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Mosul falls to ISIS as Iraqi forces flee

MOSUL, Iraq: The Islamic State of Iraq and Greater Syria (ISIS) seized control of the northern Iraqi city of Mosul Tuesday, putting security forces to flight in a spectacular show of strength against Baghdad.

The capture of the city of some 2 million by the Al-Qaeda splinter group adds to its grip on key western cities and followed four days of heavy fighting in Mosul and surrounding Nineveh province.

The United States, which pulled out its troops two-and-a-half years ago, pledged to help Iraqi leaders “push back against this aggression” they said threatened the entire region, as the government of Prime Minister Nouri al-Maliki asked parliament to declare a state of emergency.

But the battle, for the time being, seemed to be over, with police discarding uniforms and weapons and fleeing a city where the black flag of ISIS flew over government buildings.

“We have lost Mosul this morning,” a colonel at a local military command center said. “Army and police forces left their positions and ISIS terrorists are in full control.

“It’s a total collapse of the security forces.”

A Reuters reporter saw the bodies of soldiers and policemen, some mutilated, littering the streets.

“We can’t beat them. We can’t. They are well trained in street fighting and we’re not. We need a whole army to drive them out of Mosul,” one officer said. “They’re like ghosts: They appear, strike and disappear in seconds.”

The fall of Mosul, a largely Sunni Arab city after years of ethnic and sectarian fighting, deals a serious blow to Baghdad’s efforts to fight Sunni militants who have regained ground and momentum in Iraq over the past year, taking Fallujah and parts of Ramadi, in the desert west of Baghdad at the start of the year.

Control there, in Anbar province, as well as around Mosul in the north, would help ISIS and its allies consolidate control along the barely populated frontier with Syria, where they have seized large swathes of territory.

Thousands of families were fleeing north from Mosul toward the nearby Kurdistan region, where Iraq’s ethnic Kurds enjoy autonomy.

“ Mosul now is like hell. It’s in flames, and death is everywhere,” said Amina Ibrahim, who was leaving with her children. Her husband was killed last year, in a bombing.

In a statement, the U.S. State Department said it was “deeply concerned” and had senior officials in Baghdad and Washington monitoring events in coordination with the Iraqi government, Kurdish officials and other Iraqi figures. It said Washington would “support a strong coordinated response.”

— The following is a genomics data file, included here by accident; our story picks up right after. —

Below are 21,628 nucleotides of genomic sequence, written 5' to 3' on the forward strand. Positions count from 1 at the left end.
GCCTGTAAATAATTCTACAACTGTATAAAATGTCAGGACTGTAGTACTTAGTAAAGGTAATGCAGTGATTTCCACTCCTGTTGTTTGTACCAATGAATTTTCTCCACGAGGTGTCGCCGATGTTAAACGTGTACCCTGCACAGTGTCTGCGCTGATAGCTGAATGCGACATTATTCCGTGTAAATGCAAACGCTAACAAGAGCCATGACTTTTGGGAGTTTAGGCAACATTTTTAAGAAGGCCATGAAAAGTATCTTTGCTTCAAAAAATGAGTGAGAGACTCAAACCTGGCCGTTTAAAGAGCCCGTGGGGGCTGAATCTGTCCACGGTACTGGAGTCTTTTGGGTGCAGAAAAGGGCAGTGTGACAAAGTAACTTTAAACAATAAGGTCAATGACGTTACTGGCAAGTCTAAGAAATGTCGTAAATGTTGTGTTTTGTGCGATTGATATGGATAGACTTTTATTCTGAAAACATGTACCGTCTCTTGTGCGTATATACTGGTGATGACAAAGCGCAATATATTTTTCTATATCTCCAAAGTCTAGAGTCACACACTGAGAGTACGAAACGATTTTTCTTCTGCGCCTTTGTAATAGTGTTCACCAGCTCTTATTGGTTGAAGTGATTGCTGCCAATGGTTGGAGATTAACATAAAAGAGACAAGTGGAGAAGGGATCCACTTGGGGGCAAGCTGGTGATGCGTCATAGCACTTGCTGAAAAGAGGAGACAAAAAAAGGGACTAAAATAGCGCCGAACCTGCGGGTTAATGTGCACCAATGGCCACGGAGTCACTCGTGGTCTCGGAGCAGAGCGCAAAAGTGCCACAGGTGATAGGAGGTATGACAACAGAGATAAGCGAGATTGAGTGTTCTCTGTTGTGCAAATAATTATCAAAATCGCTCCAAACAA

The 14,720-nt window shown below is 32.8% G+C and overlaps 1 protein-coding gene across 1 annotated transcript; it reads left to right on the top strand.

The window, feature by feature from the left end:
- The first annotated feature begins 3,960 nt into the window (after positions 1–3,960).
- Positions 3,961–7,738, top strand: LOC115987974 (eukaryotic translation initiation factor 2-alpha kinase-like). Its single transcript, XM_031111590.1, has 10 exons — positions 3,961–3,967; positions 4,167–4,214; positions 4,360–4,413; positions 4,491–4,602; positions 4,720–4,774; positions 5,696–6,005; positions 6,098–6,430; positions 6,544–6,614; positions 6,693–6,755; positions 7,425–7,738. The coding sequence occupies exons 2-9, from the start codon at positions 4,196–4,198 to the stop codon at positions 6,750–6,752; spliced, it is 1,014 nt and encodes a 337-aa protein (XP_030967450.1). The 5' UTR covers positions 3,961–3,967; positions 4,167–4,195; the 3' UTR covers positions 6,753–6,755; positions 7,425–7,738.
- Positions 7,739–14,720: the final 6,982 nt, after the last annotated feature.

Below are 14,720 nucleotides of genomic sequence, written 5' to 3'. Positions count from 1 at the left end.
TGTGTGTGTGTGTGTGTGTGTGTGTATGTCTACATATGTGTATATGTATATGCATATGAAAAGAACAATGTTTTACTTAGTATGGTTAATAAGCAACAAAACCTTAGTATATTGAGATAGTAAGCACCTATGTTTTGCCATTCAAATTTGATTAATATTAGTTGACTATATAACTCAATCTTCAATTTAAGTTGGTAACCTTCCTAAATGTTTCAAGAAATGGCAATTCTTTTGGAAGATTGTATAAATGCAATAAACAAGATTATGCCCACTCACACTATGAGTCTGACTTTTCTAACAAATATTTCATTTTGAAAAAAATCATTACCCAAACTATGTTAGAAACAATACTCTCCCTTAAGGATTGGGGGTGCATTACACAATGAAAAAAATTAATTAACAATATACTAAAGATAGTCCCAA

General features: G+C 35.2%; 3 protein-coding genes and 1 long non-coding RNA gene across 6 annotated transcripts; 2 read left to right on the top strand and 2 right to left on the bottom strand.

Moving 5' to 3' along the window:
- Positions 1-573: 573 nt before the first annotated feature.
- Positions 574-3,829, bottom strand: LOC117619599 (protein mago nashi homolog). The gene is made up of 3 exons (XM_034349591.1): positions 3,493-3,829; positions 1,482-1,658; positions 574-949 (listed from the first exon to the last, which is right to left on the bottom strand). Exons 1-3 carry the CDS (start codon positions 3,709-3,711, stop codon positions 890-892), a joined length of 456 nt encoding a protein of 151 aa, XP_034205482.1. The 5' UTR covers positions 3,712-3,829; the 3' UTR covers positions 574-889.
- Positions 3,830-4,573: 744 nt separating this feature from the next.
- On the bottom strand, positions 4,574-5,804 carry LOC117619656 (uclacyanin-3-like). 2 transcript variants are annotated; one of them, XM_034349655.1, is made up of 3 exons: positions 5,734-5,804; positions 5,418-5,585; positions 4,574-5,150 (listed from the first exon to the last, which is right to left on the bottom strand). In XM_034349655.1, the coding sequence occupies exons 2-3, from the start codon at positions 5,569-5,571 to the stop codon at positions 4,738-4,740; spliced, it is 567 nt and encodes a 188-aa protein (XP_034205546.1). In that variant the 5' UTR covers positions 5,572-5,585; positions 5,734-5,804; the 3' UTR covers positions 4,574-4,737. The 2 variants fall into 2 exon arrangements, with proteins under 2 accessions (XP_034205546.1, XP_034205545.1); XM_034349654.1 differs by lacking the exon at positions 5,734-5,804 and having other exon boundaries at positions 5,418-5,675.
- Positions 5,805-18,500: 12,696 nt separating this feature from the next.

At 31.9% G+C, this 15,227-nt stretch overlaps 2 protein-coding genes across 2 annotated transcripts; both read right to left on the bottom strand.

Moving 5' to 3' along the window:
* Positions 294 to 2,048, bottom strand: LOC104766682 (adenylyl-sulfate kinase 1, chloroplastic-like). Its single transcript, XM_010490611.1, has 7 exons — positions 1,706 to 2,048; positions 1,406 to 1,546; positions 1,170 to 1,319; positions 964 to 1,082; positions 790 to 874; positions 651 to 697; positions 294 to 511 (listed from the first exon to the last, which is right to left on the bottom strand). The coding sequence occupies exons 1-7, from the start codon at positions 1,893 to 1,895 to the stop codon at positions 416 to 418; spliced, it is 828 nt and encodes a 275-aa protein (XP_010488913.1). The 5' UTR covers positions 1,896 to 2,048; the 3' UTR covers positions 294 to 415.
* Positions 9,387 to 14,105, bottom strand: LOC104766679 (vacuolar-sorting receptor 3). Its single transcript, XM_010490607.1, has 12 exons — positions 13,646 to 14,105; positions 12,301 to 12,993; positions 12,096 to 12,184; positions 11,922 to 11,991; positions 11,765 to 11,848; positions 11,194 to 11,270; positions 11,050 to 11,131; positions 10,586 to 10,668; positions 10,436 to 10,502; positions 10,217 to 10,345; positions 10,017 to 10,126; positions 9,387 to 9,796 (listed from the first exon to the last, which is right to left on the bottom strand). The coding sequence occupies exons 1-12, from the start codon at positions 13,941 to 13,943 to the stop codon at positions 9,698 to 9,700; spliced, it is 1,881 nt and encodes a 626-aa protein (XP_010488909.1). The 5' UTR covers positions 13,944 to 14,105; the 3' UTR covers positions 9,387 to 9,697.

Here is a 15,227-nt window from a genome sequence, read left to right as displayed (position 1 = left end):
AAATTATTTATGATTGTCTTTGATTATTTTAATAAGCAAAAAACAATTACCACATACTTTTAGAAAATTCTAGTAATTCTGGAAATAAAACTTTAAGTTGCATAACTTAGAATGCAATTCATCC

“The United States will provide all appropriate assistance to the government of Iraq,” it added, saying that its use of arms and fighters from Syria showed “ISIS is not only a threat to the stability of Iraq, but a threat to the entire region.”

Two army officers said security forces had received orders to quit Mosul after militants captured the Ghizlani army base and set more than 200 inmates free from a high-security prison.

Two police sources and a local government official said the militants had also broken into another jail called Badush, allowing more than 1,000 prisoners to escape. Most of these, they said, belonged to ISIS and Al-Qaeda. The army and police set fire to fuel and ammunition depots as they retreated to prevent the militants from using them, the officers said.

Provincial Governor Atheel Nujaifi Monday made a televised plea to the people of Mosul to stand their ground. Hours later, Nujaifi himself narrowly escaped the provincial headquarters in the city after militants attacked it.

Nujaifi’s brother Osama, who is speaker of the parliament in Baghdad, called on the Kurdish leadership to send their region’s peshmerga forces to Mosul and wrest it back from “terrorists.”

Kurdistan Prime Minister Nechirvan Barzani said his region had tried to coordinate with Iraqi federal authorities to protect Mosul, but Baghdad’s stance had made it impossible.

At least 20 people were killed when two bombs exploded at a cemetery in the city of Baqouba about 50 km northeast of Baghdad, as mourners buried a professor shot dead the previous day, police and medics said.

 
A version of this article appeared in the print edition of The Daily Star on June 11, 2014, on page 1.

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Summary

The Islamic State of Iraq and Greater Syria (ISIS) seized control of the northern Iraqi city of Mosul Tuesday, putting security forces to flight in a spectacular show of strength against Baghdad.

The capture of the city of some 2 million by the Al-Qaeda splinter group adds to its grip on key western cities and followed four days of heavy fighting in Mosul and surrounding Nineveh province.

The fall of Mosul, a largely Sunni Arab city after years of ethnic and sectarian fighting, deals a serious blow to Baghdad's efforts to fight Sunni militants who have regained ground and momentum in Iraq over the past year, taking Fallujah and parts of Ramadi, in the desert west of Baghdad at the start of the year.

Hours later, Nujaifi himself narrowly escaped the provincial headquarters in the city after militants attacked it.


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